Derek Jeter was gracious to the baseball world Wednesday. All except for one person.
The longtime New York Yankees captain singled out the lone baseball writer who did not vote him into the Baseball Hall of Fame during his induction speech in Cooperstown, New York on Wednesday.
Jeter ranks sixth in major-league history with 3,465 hits, was a 14-time All-Star, five-time gold-glove winner and led the Yankees to five World Series championships in his nearly two-decade career in New York. He easily surpassed the 75-percent threshold for induction in his first year on the Hall of Fame ballot when he received 396 out of 397 votes.
His 99.7 percent vote share was the second-highest percentage of any player — only longtime Yankees teammate and relief pitcher Mariano Rivera was unanimously inducted by the writers when he achieved that in 2019.
Jeter used his 15-minute speech to thank a slew of ex-teammates, coaches, managers, his family and media members. He also used his platform to chide the lone voter who didn’t choose him, who has remained anonymous since the Class of 2020 was announced January 21, 2020.
“Thank you to the baseball writers, all but one of you, who voted for me,” Jeter said.
Jeter headlined the Baseball Hall of Fame Class of 2020, with outfielder Larry Walker, catcher Ted Simmons and longtime MLB Players Association president Marvin Miller also joining him. No players were inducted in the Class of 2021.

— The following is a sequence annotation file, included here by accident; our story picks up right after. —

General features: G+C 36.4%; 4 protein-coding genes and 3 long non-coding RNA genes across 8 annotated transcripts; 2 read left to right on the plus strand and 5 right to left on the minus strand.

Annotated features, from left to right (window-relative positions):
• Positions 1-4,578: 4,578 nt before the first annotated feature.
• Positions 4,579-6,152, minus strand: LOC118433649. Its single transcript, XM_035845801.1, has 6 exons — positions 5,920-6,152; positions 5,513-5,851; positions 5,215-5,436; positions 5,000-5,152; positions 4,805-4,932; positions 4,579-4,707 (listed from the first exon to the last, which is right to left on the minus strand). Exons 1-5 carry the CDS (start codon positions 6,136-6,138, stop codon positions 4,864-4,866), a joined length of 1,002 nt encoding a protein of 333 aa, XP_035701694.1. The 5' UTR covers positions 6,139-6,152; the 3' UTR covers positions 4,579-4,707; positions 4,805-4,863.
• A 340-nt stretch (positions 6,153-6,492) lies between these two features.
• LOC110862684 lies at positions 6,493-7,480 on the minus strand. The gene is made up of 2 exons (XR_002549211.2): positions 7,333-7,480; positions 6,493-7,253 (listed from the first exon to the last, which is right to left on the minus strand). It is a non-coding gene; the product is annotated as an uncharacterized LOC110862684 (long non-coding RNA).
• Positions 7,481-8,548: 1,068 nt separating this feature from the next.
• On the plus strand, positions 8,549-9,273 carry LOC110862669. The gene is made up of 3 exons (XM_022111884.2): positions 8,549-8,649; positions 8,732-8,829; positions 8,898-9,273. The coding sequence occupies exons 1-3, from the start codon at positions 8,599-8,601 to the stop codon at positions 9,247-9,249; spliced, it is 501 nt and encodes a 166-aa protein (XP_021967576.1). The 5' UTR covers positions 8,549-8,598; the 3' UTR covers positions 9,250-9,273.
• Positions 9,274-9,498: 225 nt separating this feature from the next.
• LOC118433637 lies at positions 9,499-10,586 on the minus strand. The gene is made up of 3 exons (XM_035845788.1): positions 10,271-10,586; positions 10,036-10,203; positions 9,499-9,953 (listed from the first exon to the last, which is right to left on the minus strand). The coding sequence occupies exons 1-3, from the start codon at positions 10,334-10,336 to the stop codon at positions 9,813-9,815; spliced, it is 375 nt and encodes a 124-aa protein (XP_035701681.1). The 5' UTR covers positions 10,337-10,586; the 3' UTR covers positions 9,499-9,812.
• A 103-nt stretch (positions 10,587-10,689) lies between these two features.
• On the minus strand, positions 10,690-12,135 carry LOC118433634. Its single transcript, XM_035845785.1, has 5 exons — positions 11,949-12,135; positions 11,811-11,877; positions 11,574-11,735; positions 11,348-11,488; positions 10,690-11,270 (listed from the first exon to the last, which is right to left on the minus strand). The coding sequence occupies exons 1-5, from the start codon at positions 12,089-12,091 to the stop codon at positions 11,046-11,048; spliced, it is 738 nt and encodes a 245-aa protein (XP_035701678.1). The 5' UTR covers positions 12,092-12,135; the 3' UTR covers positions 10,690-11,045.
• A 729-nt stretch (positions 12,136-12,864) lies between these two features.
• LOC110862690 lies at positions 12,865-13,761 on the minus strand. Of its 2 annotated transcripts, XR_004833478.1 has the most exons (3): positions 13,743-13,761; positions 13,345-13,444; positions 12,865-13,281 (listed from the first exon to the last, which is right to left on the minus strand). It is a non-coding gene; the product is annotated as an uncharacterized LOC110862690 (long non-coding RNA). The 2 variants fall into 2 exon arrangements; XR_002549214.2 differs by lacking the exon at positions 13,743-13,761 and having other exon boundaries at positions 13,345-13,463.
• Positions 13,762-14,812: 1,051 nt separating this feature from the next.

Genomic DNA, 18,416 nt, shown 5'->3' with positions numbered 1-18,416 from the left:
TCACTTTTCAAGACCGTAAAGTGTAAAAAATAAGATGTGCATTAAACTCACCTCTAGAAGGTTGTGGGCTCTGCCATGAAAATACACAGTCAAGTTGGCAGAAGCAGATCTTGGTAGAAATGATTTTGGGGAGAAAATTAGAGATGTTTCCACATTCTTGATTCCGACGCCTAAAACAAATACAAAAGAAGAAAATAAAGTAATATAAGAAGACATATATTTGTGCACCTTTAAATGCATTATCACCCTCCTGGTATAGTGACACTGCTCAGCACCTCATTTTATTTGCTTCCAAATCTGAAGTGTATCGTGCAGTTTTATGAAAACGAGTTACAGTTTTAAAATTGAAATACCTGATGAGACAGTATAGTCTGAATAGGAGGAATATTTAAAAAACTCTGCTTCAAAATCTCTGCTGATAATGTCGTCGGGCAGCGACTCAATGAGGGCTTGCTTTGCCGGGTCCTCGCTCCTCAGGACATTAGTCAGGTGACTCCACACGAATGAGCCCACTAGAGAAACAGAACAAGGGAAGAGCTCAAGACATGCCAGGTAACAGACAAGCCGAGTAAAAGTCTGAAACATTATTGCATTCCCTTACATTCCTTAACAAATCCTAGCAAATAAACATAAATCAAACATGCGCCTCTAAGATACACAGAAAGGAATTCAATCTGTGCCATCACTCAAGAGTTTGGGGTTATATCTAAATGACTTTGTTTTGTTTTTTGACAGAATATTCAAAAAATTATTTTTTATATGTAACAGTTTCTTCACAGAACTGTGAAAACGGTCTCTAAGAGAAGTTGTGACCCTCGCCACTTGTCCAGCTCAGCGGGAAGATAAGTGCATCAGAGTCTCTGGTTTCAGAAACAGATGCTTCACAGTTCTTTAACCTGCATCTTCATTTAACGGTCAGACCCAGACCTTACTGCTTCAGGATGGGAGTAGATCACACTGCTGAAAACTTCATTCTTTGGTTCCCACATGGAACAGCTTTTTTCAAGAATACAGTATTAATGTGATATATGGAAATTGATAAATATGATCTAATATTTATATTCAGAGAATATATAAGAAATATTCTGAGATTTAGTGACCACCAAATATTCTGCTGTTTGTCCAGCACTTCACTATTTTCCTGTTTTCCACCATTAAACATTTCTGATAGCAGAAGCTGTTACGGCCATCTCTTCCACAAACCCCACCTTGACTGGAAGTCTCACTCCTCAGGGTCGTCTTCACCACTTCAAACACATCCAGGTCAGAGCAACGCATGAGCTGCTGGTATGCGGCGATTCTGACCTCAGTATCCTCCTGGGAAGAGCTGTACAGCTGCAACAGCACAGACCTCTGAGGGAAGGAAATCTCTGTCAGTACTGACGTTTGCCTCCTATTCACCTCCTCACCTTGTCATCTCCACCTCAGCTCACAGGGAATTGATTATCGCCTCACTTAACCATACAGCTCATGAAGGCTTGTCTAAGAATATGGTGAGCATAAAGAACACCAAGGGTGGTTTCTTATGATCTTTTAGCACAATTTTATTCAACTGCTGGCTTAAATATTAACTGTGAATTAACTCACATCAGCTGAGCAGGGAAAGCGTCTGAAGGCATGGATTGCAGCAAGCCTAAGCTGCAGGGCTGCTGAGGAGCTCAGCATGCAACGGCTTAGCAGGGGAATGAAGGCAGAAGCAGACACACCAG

The Class of 2020 was forced to wait an extra 14 months as the original induction ceremony, scheduled for July 26, 2020, was pushed back until Wednesday due to the COVID-19 pandemic. But sports royalty joined Jeter on his big day. Basketball Hall of Famers Michael Jordan and Patrick Ewing sat alongside Jeter’s ex-Yankees teammate CC Sabathia as the A-listers on hand.
Other marquee athletes also shared their thoughts on Jeter’s career on social media, with Martin Brodeur, the NHL‘s all-time leader in goalie wins, and Jeter’s ex-Yankees teammate Curtis Granderson weighing in.
For Derek, it was never about the awards or accolades. It was only about giving this game everything he had, each and every day. He’s a great teammate, an even better friend, and one of the greatest leaders our game will ever know.
— Curtis Granderson (@cgrand3) September 8, 2021
Jeter’s speech also caused the Yankees and Miami Marlins, for whom Jeter is the CEO and a part-owner, to pause their pregame preparation.
Aaron Boone, the Yankees manager who played with Jeter during the 2003 season, was among those who enjoyed his speech.
“I thought it was great,” Boone said during his pregame media availability ahead of New York’s game against the Toronto Blue Jays. “I thought he touched on a little bit of everything, shared some really cool little stories [about] people who obviously impacted his career. Getting to see his family out in the crowd was cool and getting to witness another Hall of Famer I got to play alongside of.”
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